No launch being possible, I visited some independent bookshops and heritage centres who took copies.  Then, just before Christmas, Des Kenny of Kenny’s Bookshop Galway kindly agreed to stock Kelda and due to its Irish context, copies would be sent to Congress Library in Washington,  and to the Academic Libraries of Harvard, Princeton and Notre Dame.

A great review from the INTO magazine “In Touch” recommended Kelda highly. It was chosen by some Primary Schools as a class reader for the senior classes as it tied in with aspects of the English language curriculum.

Then everything went quiet again in the second lockdown.

As I write, Covid restrictions are being gradually lifted and I’m doubling my efforts to promote Kelda. There’s lots to be done yet. Without a distributor, it will always be a challenge to get my book out there. I know that. Above all else, though, I really want everyone who reads Kelda to love her and be captivated by her story.

(c) Dolores Lyons

About Kelda:

Kelda is a true Viking girl and she loves adventure. Soon she and her family will leave Norway forever and sail to Ireland.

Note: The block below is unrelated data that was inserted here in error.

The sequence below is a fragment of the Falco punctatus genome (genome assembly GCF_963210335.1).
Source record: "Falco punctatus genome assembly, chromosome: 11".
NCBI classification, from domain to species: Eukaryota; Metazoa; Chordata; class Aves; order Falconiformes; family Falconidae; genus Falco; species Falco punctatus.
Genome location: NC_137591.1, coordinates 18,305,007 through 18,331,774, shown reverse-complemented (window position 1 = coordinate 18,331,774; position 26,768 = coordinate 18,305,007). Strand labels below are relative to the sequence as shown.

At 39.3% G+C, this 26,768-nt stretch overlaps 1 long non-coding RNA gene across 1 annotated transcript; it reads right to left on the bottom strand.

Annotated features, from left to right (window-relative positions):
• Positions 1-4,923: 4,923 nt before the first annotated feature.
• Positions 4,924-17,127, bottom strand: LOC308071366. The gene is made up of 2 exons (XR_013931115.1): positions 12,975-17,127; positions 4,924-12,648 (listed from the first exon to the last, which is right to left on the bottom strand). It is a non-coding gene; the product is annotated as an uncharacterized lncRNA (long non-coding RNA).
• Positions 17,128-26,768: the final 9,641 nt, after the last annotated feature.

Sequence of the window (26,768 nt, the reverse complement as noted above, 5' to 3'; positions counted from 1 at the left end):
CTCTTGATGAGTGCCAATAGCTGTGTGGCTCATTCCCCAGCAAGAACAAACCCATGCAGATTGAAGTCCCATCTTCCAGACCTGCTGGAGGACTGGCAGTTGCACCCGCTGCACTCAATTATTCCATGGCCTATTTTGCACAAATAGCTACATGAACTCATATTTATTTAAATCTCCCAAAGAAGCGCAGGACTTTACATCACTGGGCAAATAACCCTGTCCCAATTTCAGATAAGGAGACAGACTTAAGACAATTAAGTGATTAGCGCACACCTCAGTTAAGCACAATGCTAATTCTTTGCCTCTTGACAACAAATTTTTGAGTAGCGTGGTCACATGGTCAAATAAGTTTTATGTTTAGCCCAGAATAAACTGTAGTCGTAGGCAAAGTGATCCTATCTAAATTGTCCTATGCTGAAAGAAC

But nothing goes to plan, and the exciting Viking adventure quickly turns into a nightmare.

Kelda is desperately lonely in Ireland. Then one day her father brings Maeve home. Maeve is an Irish slave girl who has to help with the chores in the Viking household. Will she be the friend Kelda so badly needs? If only Maeve wasn’t missing her family so much. If only she didn’t keep talking about running away.

Together the girls plan Maeve’s escape. But, after a shocking betrayal and a dangerous sea journey, Kelda finds herself on the busy harbour in York in yet another strange country, this time completely alone.

What will become of her now? Will she ever see her loved ones again? And when the time comes, will brave Kelda be able to outwit the terrifying Queen Gunnhild of York in the most daring escape plan of all?

Order your copy online here.

About the author

Dolores (Whelan) Lyons grew up in a family of book-lovers. One of her favourite books as a child was “Pollyanna” by Harriet Beecher Stowe. That book and other favourites awoke in her an enduring interest in feisty heroines like Kelda.
Dolores was a primary school teacher for many years, with a particular interest in English and literacy. Her fascination with Vikings stems from their rich contribution to the history of Ireland and of her native County Waterford, where Dolores still lives today in the seaside town of Dungarvan.